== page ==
Refugees do impact the environment of hosting areas in Africa, not through land clearance and resource extraction but by expanding agriculture.
One of the reasons the enforcement of the recently adopted Global Compact on Refugees may prove to be a challenge is the concern some countries have about the economic and environmental consequences of hosting refugees. On 15 October 2019, Filippo Grandi, the current High Commissioner for Refugees warned against the ecological footprint of refugees by stating that “Climate factors drive people out of their homes but large-scale refugee movements — whether or not climate-induced — have themselves in turn an environmental impact”. That quote illustrates the belief that refugees, and in particular refugee camps, deteriorate the environment in rural areas, due to land clearance and/or extractive activities. Refugees are often blamed for extracting forest resources for cooking, heating or housing purposes.
Although this perception has been documented in a few case studies, very little has been done to quantify the systematic nature of the ecological footprint of refugees. A few quantitative studies assess the vegetative cover in specific countries or regions like Darfur, Sierra Leone, or the Sahel, but found mixed evidence. In a recent paper (Maystadt et al. 2020) forthcoming in Environmental Research Letters, we argue that it is not necessarily surprising. The likely direct effects on the environment might be compensated by economic effects. In particular, we know that a local cheap labour force can often contain high numbers of refugees and refugee inflows induce stronger demand for agricultural products, incentivizing farmers to expand agricultural production (see review by Maystadt et al. 2019 in Annual Review of Resource Economics).
We decided to analyse data on the location of refugee camps, together with the annual variation in their size, across Africa between 2000 and 2016. We then related the location and annual population of these camps with satellite-based indicators including not only standard indices of vegetation cover, but also more direct measures of deforestation, land use, agricultural productivity, and vegetation burning, as well as modelled population changes. An instrumental variable approach was used to deal with the selection of refugees in areas potentially affected by environmental degradation.
Using one of the standard indicators of vegetation conditions, the so-called Enhanced Vegetation Index, we do not find evidence of environmental degradation. On the contrary, we precisely estimate a positive effect of the presence of refugees on vegetation, although the magnitude is close to zero. However, our results also indicate that this standard metrics of vegetation condition is not particularly useful to understand the drivers of environmental changes in refugee-hosting areas. When using the so-called Hansen dataset of annual tree cover loss, more specifically designed to capture deforestation by satellite, we do find that a 10% increase in the presence of refugees translates into a 16% fall in tree cover.
By assessing the impact of the refugee presence using other satellite-based indicators such as Burn Area Index (likely to capture vegetation and charcoal burning); Net Primary Productivity (measuring vegetative biomass accumulation); dominant land cover (capturing the main land cover); and population and built-up area change (aimed at capturing possible location change among the hosting population), we can shed light on some of the drivers of deforestation in refugee-hosting areas.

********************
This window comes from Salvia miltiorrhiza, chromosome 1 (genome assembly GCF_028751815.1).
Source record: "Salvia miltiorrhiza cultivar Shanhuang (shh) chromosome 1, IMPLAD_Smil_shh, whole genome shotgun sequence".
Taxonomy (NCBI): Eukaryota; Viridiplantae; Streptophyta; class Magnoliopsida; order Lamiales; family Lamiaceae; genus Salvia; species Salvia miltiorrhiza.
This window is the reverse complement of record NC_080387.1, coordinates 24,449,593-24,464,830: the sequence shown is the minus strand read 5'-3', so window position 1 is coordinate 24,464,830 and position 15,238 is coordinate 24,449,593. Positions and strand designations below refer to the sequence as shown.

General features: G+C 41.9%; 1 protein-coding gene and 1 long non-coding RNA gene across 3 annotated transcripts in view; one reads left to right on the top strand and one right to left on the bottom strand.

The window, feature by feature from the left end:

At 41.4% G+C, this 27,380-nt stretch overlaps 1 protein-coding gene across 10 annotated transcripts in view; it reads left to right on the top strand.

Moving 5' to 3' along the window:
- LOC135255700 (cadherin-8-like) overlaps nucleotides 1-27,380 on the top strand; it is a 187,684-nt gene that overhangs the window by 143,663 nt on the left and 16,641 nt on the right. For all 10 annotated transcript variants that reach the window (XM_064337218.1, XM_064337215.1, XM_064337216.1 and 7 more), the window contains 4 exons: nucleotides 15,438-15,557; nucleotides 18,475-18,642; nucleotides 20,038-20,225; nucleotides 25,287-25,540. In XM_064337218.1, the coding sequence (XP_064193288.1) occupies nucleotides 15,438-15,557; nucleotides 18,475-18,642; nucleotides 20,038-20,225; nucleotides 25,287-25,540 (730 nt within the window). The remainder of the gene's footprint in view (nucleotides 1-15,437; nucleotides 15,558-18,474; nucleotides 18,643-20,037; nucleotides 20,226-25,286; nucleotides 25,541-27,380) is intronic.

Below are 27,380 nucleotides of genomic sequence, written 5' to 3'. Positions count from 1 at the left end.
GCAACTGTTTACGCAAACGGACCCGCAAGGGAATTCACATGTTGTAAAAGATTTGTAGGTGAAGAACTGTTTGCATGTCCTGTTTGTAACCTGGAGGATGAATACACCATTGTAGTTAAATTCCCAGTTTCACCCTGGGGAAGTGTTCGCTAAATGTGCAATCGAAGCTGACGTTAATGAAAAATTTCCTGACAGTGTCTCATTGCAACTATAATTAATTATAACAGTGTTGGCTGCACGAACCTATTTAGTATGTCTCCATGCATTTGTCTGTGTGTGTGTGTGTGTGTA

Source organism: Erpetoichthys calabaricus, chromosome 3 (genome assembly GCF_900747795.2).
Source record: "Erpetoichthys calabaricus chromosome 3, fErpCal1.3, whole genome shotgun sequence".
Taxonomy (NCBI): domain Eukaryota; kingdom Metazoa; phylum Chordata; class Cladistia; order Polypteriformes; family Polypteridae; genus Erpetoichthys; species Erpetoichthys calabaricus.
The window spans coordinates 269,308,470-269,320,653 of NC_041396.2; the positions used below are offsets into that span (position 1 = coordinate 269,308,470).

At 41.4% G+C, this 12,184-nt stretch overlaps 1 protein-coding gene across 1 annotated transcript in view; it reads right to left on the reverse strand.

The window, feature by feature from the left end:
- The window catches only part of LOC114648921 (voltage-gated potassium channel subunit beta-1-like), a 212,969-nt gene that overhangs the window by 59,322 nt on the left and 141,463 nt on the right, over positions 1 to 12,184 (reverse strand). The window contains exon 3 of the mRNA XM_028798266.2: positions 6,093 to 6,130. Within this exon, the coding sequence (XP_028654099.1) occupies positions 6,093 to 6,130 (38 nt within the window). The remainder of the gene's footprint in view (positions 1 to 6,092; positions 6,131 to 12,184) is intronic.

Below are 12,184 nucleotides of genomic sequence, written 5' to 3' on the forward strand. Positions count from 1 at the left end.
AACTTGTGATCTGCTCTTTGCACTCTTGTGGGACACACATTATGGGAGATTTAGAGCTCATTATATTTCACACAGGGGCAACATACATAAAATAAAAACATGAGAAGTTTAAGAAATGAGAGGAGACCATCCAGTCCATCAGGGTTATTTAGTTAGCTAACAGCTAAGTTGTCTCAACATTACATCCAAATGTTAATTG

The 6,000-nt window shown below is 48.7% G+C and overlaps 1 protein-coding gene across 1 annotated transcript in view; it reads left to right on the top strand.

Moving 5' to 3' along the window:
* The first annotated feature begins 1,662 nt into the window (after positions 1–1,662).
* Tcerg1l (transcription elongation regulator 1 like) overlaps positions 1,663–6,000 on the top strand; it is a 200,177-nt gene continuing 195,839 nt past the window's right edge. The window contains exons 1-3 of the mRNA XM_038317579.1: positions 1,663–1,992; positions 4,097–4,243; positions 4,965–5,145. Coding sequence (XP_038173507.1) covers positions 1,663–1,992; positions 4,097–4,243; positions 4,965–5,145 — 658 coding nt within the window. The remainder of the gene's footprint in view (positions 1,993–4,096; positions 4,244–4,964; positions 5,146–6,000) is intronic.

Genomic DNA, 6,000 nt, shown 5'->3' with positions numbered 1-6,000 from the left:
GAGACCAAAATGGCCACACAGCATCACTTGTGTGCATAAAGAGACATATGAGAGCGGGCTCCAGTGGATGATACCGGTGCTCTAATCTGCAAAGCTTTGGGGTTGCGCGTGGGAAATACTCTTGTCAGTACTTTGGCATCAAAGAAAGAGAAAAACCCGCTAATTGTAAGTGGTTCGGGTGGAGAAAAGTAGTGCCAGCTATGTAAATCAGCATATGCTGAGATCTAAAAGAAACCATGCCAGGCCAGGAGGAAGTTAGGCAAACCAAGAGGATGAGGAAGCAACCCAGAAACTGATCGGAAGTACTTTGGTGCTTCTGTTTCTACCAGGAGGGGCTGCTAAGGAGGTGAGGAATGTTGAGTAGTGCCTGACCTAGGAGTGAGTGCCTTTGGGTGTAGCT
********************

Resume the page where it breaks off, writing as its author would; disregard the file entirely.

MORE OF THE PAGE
Our results indicate that such refugee-induced deforestation is not driven by vegetation burning or the abandonment of land by the hosting population, but seems to be associated with a conversion from forest-dominant to crop-dominant land. According to our analysis, a 10 percent increase in the number of refugees translates into a 14 percent rise in the likelihood to convert from forest-dominant to crop-dominant land. We even find some evidence for an increase in agricultural productivity in refugee-hosting areas.
We believe our results constitute a first step in better understanding environmental changes in refugee-hosting areas. Overall, there is no systematic evidence that refugees exacerbate deforestation due to their engagement in resource extraction. Our results are more in line with farmers responding to incentives to expand agricultural production. Farmers seem to intensify crop production, even if at the cost of forest conservation.
Of course the interpretation of our satellite-based results would deserve further investigation, observing directly changes in agricultural practices at the household or plot levels. However, our results suggest refugees can be a boost for agriculture in hosting economies, though these could be complimented by more programmes targeting conservation in areas surrounding camps. A better understanding of changes in agricultural practices in refugee-hosting areas and the potential of both employment programmes and conservation in areas surrounding camps could help the objective of the Global Compact on Refugees to ease pressures on host communities.
About the author: Jean-Francois Maystadt is an Associate Professor at the Institute of Development Policy (IOB, Antwerp) and Lancaster University. He presented his work, joint with Valerie Mueller, Jamon Van Den Hoek, and Stijn van Weezel on the impact of refugees on the environment of hosting economies on 27 February 2020 as part of the COMPAS Seminar Series: Refugees and Host Communities: perspectives, evidence and thinking.
Watch this short video about his work:
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